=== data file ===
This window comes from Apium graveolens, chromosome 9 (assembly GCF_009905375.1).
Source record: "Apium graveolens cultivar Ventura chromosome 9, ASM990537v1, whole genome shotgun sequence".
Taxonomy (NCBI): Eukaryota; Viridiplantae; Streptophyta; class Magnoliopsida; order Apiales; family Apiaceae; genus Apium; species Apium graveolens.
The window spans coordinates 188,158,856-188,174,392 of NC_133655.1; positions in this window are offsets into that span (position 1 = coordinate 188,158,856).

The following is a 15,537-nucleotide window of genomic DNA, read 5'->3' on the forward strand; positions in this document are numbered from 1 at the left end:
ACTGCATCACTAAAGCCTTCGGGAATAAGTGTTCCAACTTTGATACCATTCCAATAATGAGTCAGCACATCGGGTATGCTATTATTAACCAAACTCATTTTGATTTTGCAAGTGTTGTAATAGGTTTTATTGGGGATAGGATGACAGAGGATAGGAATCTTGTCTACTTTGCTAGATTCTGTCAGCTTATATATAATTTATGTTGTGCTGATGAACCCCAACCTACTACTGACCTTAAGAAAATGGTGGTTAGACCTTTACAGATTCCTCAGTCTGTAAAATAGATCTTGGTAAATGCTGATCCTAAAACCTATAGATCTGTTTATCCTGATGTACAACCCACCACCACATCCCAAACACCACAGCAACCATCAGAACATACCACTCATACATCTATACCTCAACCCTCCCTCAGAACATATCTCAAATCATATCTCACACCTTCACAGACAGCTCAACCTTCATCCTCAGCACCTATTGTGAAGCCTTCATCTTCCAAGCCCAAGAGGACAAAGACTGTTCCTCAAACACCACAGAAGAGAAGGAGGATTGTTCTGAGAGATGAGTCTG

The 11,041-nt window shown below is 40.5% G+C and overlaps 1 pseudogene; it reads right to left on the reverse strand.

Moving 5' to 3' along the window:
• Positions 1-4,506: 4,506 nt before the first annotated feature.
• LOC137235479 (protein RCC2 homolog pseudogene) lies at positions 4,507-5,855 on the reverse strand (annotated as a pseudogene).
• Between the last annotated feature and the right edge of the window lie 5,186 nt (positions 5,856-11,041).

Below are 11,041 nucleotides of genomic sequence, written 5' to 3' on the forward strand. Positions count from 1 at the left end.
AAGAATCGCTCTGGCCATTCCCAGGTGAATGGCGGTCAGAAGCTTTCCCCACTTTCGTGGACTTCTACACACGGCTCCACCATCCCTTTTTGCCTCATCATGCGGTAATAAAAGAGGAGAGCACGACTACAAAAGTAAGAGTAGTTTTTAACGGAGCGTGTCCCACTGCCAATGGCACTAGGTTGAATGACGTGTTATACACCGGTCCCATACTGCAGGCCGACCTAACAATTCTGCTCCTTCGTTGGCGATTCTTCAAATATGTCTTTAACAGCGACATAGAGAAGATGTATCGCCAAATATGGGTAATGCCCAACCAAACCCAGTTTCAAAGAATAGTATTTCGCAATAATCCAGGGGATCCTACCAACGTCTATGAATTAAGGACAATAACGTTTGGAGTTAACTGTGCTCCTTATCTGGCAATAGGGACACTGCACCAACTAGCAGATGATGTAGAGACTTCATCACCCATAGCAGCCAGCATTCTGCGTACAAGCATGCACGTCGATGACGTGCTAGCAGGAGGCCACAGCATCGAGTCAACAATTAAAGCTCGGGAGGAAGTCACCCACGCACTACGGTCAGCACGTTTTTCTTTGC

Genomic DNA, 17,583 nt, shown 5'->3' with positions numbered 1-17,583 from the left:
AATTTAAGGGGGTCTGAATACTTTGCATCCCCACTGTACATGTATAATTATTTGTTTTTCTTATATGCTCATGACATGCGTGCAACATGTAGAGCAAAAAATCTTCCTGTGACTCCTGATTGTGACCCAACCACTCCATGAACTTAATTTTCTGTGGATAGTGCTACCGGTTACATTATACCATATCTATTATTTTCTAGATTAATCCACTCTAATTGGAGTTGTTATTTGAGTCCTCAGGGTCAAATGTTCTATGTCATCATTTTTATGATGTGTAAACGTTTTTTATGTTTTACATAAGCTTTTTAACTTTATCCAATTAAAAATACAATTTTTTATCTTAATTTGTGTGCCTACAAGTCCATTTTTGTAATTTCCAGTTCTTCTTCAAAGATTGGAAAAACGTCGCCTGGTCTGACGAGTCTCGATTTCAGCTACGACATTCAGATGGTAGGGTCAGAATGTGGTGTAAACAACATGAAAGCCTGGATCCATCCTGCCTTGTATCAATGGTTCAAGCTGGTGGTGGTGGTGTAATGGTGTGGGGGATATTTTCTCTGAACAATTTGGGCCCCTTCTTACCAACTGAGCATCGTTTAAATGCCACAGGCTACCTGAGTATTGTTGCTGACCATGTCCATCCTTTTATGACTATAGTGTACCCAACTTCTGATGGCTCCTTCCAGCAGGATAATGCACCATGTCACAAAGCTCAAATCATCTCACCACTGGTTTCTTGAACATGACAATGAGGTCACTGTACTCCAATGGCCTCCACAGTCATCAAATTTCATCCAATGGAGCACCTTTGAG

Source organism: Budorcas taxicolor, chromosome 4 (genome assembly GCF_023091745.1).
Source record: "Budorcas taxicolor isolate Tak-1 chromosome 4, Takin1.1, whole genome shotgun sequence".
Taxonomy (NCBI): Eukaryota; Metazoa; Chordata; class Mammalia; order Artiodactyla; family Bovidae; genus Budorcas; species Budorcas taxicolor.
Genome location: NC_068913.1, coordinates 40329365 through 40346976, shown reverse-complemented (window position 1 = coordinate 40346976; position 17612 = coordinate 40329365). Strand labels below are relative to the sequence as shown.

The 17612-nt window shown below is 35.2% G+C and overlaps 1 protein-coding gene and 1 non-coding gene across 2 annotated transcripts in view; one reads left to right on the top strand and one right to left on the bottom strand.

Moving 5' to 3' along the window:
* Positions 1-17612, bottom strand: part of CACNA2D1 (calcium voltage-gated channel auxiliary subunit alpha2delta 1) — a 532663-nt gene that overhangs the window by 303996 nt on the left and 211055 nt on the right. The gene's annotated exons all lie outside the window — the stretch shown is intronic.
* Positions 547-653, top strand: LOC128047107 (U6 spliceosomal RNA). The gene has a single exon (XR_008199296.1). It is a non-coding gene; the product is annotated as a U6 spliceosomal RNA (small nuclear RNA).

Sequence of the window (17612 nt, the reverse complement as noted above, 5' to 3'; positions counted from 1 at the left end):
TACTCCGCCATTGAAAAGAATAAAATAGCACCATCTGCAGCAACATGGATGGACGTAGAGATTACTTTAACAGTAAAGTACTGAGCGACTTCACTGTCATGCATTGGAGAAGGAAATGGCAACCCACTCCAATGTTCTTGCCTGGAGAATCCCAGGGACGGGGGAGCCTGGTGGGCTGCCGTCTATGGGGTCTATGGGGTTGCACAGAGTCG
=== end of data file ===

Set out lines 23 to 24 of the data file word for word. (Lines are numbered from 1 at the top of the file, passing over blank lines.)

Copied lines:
* Positions 547-653, top strand: LOC128047107 (U6 spliceosomal RNA). The gene has a single exon (XR_008199296.1). It is a non-coding gene; the product is annotated as a U6 spliceosomal RNA (small nuclear RNA).

Sequence of the window (17612 nt, the reverse complement as noted above, 5' to 3'; positions counted from 1 at the left end):